There are several birch species common in landscapes, including the native river birch (B. nigra) and paper birch (B. papyrifera), as well as several species of European and Asian origin such as European white birch (B. pendula) or Himalayan birch (B. utilis).
Culture for Birch
All birch species are fairly shallow rooted, perform best on acidic organic soils, and are moderate to high water use trees. Many have a weeping form and tend to have fine extended branches that are prone to ice or snow damage. Most birch tolerate limited periods of soil saturation, but are not well adapted to drought stress. Birch is sensitive to certain micronutrient deficiencies which lead to discoloration and abnormal leaf growth.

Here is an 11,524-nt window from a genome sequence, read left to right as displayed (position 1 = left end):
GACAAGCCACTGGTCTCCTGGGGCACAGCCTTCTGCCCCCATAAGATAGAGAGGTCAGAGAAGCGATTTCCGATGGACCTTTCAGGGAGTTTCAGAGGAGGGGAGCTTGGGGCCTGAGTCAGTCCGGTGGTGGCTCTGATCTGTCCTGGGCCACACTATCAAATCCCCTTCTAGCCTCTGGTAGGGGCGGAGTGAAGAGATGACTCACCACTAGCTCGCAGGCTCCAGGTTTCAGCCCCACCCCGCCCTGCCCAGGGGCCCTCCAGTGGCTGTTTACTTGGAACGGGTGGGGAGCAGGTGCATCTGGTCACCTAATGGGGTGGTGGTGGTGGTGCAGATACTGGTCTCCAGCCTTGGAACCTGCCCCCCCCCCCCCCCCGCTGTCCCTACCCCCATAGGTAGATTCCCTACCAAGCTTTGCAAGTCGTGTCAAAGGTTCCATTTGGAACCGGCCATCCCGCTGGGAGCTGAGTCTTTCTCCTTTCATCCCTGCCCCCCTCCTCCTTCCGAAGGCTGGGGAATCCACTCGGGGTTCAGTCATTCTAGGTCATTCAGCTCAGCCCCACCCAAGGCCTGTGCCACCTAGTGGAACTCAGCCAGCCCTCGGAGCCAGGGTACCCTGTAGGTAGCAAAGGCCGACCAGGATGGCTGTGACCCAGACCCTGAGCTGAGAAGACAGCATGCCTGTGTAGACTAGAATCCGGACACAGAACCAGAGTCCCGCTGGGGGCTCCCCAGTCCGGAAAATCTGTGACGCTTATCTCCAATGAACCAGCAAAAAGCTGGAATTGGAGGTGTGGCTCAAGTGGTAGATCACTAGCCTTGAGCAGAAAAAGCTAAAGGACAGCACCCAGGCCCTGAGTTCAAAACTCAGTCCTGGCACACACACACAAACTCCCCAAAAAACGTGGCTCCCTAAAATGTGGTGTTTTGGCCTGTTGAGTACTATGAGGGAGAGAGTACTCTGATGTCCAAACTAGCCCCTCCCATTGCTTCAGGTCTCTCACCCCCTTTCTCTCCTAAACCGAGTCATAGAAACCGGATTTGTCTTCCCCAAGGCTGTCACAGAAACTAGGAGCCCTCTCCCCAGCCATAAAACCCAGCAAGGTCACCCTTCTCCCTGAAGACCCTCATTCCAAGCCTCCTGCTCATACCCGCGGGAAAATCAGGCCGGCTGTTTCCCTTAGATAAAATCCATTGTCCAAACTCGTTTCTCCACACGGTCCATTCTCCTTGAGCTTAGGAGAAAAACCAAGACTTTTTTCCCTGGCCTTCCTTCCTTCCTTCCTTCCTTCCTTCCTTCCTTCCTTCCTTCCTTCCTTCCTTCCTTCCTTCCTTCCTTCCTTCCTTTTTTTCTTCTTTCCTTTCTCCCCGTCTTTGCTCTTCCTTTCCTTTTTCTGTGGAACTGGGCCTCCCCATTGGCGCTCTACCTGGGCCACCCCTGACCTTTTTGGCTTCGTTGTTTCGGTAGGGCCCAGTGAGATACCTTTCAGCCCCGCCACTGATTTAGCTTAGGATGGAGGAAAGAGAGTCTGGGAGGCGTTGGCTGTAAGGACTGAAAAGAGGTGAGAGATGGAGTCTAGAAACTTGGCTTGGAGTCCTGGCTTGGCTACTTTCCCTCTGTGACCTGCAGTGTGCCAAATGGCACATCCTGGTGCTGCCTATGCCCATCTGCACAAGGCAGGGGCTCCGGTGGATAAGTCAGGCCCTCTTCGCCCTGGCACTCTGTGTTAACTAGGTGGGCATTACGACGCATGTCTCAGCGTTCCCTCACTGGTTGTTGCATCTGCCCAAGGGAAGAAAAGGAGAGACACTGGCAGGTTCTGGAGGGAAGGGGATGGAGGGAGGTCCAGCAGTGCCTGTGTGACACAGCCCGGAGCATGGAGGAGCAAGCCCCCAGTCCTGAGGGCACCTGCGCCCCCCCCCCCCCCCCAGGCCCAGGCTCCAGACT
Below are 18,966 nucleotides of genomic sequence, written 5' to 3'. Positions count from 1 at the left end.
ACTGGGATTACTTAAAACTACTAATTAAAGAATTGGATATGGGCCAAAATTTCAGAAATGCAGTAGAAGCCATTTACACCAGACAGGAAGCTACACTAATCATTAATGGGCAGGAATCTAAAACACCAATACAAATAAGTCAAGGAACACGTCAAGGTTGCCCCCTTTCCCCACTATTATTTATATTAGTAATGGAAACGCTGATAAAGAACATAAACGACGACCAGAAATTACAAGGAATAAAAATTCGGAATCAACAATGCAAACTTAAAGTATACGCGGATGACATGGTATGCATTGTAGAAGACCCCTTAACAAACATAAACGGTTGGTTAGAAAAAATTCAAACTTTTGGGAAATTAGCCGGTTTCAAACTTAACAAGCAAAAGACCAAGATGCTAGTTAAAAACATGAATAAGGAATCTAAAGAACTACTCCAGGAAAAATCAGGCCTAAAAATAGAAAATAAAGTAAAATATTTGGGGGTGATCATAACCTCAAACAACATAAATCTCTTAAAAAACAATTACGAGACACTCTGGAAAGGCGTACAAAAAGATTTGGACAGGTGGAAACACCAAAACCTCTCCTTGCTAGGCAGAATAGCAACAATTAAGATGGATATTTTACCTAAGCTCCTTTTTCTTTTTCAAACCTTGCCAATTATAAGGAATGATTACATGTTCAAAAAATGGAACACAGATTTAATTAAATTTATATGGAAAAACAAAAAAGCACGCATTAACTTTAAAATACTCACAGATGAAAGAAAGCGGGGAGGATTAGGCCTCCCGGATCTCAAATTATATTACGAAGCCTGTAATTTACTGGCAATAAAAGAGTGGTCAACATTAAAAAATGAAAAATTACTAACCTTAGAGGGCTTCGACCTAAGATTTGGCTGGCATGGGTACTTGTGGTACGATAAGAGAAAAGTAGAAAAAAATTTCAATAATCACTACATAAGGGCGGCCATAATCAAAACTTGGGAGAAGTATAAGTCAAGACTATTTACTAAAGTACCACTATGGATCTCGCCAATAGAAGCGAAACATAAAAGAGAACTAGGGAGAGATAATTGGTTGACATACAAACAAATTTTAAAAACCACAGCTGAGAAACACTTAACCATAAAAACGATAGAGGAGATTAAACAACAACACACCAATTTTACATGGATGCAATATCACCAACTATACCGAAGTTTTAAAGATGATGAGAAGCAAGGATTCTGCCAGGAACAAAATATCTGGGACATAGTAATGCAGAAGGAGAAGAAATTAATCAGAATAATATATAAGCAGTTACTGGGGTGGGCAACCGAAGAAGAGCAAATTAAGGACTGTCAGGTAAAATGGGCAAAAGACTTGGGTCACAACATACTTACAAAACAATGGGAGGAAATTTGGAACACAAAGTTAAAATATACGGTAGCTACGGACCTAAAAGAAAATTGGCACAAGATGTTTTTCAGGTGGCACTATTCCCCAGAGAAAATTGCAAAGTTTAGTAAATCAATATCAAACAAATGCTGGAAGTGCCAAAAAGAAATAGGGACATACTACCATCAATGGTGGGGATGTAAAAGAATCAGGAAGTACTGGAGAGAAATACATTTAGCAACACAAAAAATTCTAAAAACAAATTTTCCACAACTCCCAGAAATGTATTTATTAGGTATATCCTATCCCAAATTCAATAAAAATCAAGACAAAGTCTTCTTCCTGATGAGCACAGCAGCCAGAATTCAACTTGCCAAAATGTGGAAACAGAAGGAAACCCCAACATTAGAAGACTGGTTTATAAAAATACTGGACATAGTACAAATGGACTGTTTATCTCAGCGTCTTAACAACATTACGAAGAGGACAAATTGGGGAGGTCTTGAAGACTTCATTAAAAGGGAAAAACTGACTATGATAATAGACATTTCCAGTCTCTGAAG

Concerns about Birch
The bronze birch borer is a common lethal pest, causing top dieback and eventual mortality. Moisture stressed trees are more commonly attacked, as are the species and varieties with lighter white colored bark. Top dieback and ‘D’-shaped exit holes are evidence of BBB infestation. Birch leafminer and aphids are also common pests of birch foliage. Micro-nutrient deficiencies are common.
Management Practices for Birch
Mulch to moderate soil temperatures and conserve soil moisture. Excellent candidate for root invigoration. Fine branches might also benefit from micro-cable support systems in areas with snow and ice. Treat for aphids and leafminer as warranted. Systemic treatments for bronze birch borer are effective preventatively, and will kill larvae in the tree if damage has not progressed too far for uptake and distribution of material.